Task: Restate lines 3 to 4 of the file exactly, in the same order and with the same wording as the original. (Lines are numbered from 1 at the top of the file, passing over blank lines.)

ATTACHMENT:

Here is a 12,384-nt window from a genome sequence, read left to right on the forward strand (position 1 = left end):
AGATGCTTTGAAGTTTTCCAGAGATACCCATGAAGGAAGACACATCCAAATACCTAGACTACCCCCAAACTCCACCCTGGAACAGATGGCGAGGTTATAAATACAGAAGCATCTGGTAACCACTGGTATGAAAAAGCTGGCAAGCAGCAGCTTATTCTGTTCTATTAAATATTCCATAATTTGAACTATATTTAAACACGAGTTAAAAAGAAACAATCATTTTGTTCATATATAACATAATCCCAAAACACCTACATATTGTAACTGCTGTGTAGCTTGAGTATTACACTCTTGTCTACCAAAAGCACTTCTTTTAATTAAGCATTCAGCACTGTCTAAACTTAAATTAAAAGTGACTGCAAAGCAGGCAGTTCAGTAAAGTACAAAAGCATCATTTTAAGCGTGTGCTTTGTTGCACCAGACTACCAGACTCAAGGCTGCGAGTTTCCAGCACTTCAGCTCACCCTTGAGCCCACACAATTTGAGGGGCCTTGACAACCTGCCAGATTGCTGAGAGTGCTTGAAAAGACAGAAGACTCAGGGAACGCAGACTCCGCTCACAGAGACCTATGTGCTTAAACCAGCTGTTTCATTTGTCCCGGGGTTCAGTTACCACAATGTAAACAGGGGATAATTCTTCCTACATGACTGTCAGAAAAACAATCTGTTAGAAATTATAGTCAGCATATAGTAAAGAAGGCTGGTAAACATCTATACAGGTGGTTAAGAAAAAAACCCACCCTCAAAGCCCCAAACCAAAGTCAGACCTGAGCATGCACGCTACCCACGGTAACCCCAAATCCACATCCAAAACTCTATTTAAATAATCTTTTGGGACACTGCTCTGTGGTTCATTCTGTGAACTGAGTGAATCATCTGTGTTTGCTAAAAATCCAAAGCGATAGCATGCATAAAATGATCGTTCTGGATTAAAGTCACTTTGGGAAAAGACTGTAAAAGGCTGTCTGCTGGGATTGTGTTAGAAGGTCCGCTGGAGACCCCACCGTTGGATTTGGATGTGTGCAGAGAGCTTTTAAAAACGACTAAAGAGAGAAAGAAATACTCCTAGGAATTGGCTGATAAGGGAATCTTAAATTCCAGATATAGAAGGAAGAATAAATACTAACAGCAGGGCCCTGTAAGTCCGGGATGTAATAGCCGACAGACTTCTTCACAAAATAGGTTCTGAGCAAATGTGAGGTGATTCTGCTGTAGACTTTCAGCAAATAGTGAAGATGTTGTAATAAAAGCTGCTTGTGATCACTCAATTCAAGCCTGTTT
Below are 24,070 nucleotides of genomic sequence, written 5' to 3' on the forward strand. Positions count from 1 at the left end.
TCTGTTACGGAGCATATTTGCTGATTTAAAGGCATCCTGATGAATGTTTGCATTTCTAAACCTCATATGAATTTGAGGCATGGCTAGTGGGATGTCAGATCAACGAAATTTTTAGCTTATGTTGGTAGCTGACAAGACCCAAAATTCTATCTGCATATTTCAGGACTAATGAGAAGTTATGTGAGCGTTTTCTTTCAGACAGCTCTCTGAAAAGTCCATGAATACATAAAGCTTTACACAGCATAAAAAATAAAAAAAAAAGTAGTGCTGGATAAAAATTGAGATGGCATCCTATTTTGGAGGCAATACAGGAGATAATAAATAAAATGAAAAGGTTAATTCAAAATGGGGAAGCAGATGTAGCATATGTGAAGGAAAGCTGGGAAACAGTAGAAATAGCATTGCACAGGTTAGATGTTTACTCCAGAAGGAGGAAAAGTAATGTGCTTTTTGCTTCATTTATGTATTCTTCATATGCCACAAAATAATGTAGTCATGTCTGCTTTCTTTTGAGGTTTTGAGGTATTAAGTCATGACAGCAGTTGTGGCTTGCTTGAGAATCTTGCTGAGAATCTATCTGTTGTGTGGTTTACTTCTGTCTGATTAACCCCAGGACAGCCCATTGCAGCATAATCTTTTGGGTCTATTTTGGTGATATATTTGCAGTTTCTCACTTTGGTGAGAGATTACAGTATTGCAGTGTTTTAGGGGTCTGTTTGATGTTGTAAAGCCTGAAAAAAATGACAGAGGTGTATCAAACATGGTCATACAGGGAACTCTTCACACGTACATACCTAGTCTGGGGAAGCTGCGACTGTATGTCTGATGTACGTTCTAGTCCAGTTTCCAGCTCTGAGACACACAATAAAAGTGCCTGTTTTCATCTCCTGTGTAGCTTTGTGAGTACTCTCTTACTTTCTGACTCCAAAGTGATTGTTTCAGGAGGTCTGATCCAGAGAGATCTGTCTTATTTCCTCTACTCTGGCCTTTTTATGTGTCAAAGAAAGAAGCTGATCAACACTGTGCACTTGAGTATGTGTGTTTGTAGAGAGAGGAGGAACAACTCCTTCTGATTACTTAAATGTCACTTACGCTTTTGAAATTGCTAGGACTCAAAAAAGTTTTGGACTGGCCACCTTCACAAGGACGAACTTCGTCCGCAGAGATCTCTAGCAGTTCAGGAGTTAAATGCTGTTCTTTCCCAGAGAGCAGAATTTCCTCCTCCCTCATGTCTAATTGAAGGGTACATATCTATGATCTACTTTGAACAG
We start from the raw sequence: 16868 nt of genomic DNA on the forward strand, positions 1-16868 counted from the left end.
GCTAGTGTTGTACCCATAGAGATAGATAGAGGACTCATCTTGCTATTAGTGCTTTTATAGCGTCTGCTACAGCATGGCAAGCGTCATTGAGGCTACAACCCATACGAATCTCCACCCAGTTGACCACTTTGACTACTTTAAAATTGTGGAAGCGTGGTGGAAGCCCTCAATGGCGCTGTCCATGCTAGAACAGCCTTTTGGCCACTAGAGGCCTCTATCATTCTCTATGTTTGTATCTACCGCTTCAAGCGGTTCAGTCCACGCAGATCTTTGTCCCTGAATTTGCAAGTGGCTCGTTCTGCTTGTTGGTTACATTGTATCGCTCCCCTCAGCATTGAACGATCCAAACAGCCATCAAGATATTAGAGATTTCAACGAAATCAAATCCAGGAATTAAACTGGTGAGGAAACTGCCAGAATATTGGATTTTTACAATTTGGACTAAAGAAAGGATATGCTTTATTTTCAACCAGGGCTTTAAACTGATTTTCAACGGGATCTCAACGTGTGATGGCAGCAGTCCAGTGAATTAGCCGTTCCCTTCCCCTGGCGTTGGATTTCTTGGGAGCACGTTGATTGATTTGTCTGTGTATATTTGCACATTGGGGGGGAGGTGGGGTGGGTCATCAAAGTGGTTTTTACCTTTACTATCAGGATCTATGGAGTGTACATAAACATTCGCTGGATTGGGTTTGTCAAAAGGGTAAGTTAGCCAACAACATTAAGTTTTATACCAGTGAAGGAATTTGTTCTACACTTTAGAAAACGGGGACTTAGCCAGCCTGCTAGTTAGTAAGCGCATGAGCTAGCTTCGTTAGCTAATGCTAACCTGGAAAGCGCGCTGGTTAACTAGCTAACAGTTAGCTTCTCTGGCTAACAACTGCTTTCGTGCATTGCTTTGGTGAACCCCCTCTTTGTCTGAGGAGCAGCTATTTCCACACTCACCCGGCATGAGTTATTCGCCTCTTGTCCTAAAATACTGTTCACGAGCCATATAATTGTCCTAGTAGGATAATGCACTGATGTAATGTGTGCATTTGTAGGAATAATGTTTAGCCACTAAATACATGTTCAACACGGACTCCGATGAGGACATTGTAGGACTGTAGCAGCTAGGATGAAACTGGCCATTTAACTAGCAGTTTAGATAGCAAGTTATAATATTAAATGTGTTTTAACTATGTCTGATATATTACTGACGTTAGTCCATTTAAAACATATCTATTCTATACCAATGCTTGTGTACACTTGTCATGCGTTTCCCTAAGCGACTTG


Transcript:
Below are 24,070 nucleotides of genomic sequence, written 5' to 3' on the forward strand. Positions count from 1 at the left end.
TCTGTTACGGAGCATATTTGCTGATTTAAAGGCATCCTGATGAATGTTTGCATTTCTAAACCTCATATGAATTTGAGGCATGGCTAGTGGGATGTCAGATCAACGAAATTTTTAGCTTATGTTGGTAGCTGACAAGACCCAAAATTCTATCTGCATATTTCAGGACTAATGAGAAGTTATGTGAGCGTTTTCTTTCAGACAGCTCTCTGAAAAGTCCATGAATACATAAAGCTTTACACAGCATAAAAAATAAAAAAAAAAGTAGTGCTGGATAAAAATTGAGATGGCATCCTATTTTGGAGGCAATACAGGAGATAATAAATAAAATGAAAAGGTTAATTCAAAATGGGGAAGCAGATGTAGCATATGTGAAGGAAAGCTGGGAAACAGTAGAAATAGCATTGCACAGGTTAGATGTTTACTCCAGAAGGAGGAAAAGTAATGTGCTTTTTGCTTCATTTATGTATTCTTCATATGCCACAAAATAATGTAGTCATGTCTGCTTTCTTTTGAGGTTTTGAGGTATTAAGTCATGACAGCAGTTGTGGCTTGCTTGAGAATCTTGCTGAGAATCTATCTGTTGTGTGGTTTACTTCTGTCTGATTAACCCCAGGACAGCCCATTGCAGCATAATCTTTTGGGTCTATTTTGGTGATATATTTGCAGTTTCTCACTTTGGTGAGAGATTACAGTATTGCAGTGTTTTAGGGGTCTGTTTGATGTTGTAAAGCCTGAAAAAAATGACAGAGGTGTATCAAACATGGTCATACAGGGAACTCTTCACACGTACATACCTAGTCTGGGGAAGCTGCGACTGTATGTCTGATGTACGTTCTAGTCCAGTTTCCAGCTCTGAGACACACAATAAAAGTGCCTGTTTTCATCTCCTGTGTAGCTTTGTGAGTACTCTCTTACTTTCTGACTCCAAAGTGATTGTTTCAGGAGGTCTGATCCAGAGAGATCTGTCTTATTTCCTCTACTCTGGCCTTTTTATGTGTCAAAGAAAGAAGCTGATCAACACTGTGCACTTGAGTATGTGTGTTTGTAGAGAGAGGAGGAACAACTCCTTCTGATTACTTAAATGTCACTTACGCTTTTGAAATTGCTAGGACTCAAAAAAGTTTTGGACTGGCCACCTTCACAAGGACGAACTTCGTCCGCAGAGATCTCTAGCAGTTCAGGAGTTAAATGCTGTTCTTTCCCAGAGAGCAGAATTTCCTCCTCCCTCATGTCTAATTGAAGGGTACATATCTATGATCTACTTTGAACAG